India has alerted Nepal of a suspected plot to murder some prominent Nepali politicians by terrorists ahead of SAARC summit scheduled for November 27-28 in Kathmandu. The alert was communicated in a confidential letter to the Nepal Government, according to a section of Nepal media. Delhi claimed that its report was based on highly reliable intelligence agencies.
It said terrorists of Al-Qaida-Indian Mujahideen might have plotted also to hijack some high ranking officials of Indian embassy in Kathmandu and Indian and Nepali aircraft from Nepal.
Security experts in Nepal, however, expressed doubt. They claimed that the alert might be a plot of Delhi itself to create panic ahead of the SAARC summit. It might be a ploy of India to secure security management of Nepal airport by raising alarm, an attempt India made in the past as well.
Delhi’s alert follows China’s move
The Indian alert came following China provided Rs 100 million security equipment to Nepal for the security of delegates arriving Nepal for the SAARC summit. The equipment including metal detectors, scanners, CCTV and 10 luxury vehicles were handed over to a Nepali delegation visiting China recently. In quiet diplomacy Chinese vice premier Wan Yang told Nepal’s Prime Minister Sushil Koirala during his visit to China in June last that his country was ready to provide logistical support to organize the mega event of SAARC.
Mooted by President Ziaur Rahman, SAARC was floated with seven members: Bangladesh, Indian Pakistan, Sri Lanka, Nepal, Maldives and Bhutaan. Afghanistan was later given the membership at the behest of India. China along with Australia, USA, European Union, Iran, Japan, South Korea, Mauritius and Myanmar hold the observer status in the India dominated 8-member SAARC. China’s renewed effort for full membership – hectic lobbying since early this year with Pakistan, Bangladesh, Nepal and Sri Lanka – set off alarm bells in Delhi. India is the only member that has strongly opposed China’s bid. Delhi blocked the fresh thrust by China to join SAARC but it has been lobbying for giving observer status to Turkey and Russia. India feels its importance would be eclipsed with entry of China in SAARC.
At the 13th SAARC Summit held in Dhaka, Nepali team led by the then King Gyanendra Shah had strongly supported for the Chinese entry in the South Asian regional body with an ‘Observer status’. That had annoyed Delhi. Soon it took revenge on Gyenendra. India compelled Nepal’s subservient political parties to sign the most humiliating and anti-national 12-point agreement that eventually did away with the centuries old institution of Monarchy in Nepal. What action Delhi is contemplating against Sushil Koirala for accepting the Chinese donation of security equipment worth 100 million rupee ignoring India is not yet known.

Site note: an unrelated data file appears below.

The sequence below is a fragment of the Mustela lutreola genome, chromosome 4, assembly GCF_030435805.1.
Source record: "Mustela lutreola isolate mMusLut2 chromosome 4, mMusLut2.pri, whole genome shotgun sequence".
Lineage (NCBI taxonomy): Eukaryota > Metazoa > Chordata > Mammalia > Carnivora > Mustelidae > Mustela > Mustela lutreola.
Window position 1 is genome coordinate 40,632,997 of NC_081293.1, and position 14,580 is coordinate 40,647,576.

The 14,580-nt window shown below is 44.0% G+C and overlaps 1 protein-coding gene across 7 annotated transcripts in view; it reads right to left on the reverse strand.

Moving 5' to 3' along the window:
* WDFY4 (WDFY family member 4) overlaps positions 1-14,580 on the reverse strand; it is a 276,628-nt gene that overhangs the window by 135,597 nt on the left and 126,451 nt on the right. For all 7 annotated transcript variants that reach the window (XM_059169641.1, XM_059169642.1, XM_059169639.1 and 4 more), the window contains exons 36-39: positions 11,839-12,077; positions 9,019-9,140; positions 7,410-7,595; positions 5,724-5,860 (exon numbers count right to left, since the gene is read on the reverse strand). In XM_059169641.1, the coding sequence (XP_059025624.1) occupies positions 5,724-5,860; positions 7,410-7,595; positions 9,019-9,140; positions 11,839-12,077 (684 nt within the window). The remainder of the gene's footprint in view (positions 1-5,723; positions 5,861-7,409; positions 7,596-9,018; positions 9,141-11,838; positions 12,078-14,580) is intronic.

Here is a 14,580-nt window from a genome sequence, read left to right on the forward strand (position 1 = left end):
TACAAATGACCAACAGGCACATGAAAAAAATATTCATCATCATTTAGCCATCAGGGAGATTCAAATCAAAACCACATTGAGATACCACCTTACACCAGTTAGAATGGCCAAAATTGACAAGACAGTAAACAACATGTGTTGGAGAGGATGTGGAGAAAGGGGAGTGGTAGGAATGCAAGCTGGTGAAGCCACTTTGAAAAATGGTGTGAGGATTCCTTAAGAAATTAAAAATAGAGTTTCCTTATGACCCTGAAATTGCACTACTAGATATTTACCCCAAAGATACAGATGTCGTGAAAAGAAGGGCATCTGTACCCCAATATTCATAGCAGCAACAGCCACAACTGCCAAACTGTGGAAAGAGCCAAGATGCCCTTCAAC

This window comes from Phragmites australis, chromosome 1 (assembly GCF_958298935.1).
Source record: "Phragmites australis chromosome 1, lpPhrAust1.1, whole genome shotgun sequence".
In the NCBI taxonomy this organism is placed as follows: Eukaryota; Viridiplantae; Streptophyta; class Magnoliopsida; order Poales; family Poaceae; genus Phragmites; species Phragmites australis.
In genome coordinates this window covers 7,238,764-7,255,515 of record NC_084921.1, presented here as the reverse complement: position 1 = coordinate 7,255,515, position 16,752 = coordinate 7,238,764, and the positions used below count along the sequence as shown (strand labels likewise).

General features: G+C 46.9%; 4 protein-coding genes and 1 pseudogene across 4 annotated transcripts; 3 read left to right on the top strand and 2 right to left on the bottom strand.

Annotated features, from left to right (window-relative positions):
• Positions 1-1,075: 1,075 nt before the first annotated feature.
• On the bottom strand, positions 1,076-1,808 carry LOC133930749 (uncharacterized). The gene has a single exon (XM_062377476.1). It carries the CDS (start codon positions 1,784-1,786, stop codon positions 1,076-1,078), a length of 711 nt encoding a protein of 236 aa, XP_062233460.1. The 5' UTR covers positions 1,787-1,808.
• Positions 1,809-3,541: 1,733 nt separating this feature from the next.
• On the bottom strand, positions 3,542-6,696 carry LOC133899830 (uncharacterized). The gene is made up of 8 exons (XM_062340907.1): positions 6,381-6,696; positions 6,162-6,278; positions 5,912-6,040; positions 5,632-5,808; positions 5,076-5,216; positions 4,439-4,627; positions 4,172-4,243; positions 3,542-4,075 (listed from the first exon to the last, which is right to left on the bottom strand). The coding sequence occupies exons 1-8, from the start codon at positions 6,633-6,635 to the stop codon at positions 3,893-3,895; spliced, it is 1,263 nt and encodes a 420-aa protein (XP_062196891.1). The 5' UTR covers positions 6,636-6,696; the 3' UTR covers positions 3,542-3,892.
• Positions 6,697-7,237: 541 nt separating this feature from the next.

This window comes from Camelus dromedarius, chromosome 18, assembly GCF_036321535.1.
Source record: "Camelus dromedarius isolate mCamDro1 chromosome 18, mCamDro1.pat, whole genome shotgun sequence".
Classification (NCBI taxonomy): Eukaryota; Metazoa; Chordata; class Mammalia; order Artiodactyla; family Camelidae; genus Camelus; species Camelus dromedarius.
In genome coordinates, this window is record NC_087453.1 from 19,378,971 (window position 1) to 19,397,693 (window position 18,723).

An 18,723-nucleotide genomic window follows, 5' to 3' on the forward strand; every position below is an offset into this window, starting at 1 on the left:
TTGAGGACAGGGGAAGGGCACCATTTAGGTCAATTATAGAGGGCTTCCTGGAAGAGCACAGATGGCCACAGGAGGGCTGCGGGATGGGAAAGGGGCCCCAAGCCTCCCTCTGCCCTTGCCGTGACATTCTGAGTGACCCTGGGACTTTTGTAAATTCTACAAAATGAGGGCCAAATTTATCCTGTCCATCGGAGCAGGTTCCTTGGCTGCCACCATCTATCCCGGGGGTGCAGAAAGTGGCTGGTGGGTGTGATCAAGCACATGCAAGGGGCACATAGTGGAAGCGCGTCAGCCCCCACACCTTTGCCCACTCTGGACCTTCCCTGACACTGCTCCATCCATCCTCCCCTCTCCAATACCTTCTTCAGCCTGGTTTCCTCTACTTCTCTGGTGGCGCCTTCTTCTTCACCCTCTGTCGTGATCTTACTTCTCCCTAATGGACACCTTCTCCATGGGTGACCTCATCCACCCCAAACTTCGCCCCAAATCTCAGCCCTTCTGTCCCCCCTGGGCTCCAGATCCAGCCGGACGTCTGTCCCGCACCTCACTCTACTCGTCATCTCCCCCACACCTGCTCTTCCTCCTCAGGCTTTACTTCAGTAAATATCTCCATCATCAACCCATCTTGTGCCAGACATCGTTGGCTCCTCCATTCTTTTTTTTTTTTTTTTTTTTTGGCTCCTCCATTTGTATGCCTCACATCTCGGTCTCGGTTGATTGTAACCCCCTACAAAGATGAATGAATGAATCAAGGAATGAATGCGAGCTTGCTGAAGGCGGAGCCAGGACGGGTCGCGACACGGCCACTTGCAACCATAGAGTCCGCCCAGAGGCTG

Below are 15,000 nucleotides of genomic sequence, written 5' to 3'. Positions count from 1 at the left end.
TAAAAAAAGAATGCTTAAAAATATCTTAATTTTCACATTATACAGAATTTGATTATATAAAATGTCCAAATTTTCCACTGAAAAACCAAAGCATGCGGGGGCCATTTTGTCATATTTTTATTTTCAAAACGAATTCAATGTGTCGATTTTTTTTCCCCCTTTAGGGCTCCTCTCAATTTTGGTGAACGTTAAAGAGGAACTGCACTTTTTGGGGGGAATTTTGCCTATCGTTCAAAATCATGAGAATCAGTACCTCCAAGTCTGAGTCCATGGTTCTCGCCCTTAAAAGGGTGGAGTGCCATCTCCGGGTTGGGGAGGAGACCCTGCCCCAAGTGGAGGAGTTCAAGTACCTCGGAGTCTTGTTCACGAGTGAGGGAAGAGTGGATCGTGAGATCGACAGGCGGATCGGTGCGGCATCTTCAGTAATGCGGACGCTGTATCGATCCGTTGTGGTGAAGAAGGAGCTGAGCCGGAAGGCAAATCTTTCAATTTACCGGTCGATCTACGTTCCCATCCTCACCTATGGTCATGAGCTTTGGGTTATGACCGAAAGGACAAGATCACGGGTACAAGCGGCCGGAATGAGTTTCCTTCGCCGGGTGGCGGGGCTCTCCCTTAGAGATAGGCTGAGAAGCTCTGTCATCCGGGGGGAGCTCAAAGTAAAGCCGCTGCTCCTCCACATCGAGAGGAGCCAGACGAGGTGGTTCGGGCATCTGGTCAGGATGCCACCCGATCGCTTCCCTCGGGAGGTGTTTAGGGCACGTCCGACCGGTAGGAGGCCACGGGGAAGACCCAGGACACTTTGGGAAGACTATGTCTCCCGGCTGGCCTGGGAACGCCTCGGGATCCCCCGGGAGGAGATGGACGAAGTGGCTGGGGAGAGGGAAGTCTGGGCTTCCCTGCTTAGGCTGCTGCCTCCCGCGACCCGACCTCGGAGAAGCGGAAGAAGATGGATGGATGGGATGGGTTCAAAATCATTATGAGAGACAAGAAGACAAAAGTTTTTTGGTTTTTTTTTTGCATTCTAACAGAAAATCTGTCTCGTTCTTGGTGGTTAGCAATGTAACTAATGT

Reforms are must: SAARC FMs
SAARC charter provides that any decision or admission of new member to the Association required consensus of members and bars dealing with contentious bilateral issues. This rendered the regional body to a mere talking shop. Longstanding disputes, especially between India and other member countries remained unresolved retarding meaningful cooperation among the member countries which was the objective of the Association. Comprised of South Asian countries which accounts for the largest poor population, SAARC talks of lofty goals, adopts high-sounding resolutions, ringing declarations and little by way of achievement. Yet increased international interest in SAARC with more countries wanting to become observers and observers aspiring to full membership is surprising and flattering. Perhaps, this is because of South Asia’s rising geopolitical importance.
SAARC foreign ministers met in Maldives in February last felt the urgency for reforms. India’s external affairs minister Salman Khurshid stressed the need for institutional reforms to make the Association meaningful. Supporting him Maldives President Abdulla Yameen said SAARC has to widen its areas of cooperation to match the expectations of the peoples in the region. The members agree on reform but differ on the desired outcome. Barring India, all others, especially Pakistan, Nepal and Sri Lanka want China in as a countervailing force to India.
Bilateral issues harming SAARC
SAARC may be neither India-centric nor India-driven but is, but the member countries believe it is India-dominated. With China on board, these countries assume that the balance of power would shift in their favour. Indians argue that inclusion of China would make SAARC a ground for conflict rooted in complexities of the rivalry between the two rising powers India and China.
It also argued that China is an authoritarian state, not a democracy. The latter argument does not stand. Mover of SAARC was Bangladesh’s military ruler President Ziaur Rahman; and, at the inception, SAARC had two dictatorships (Bangladesh and Pakistan), two monarchies (Bhutan and Nepal), and authoritarian Maldives, India and Sri Lanka.
The Indians also cite strategic and security concerns, including China being Pakistan’s all-weather friend and its policy of encircling India. Regardless of merit, these need to be reckoned with because such thinking cannot be wished away. Those rooting for China point out that given its growing economic, trade, political, security and strategic interests in South Asia, its admission in SAARC would benefit the region. India should ignore irrelevancies such as SAARC being a democratic order and China is East Asian (not South Asian), and arrive at a decision based not on fear and anxiety but on the strength and confidence of a rising power.
Source: Weekly Holiday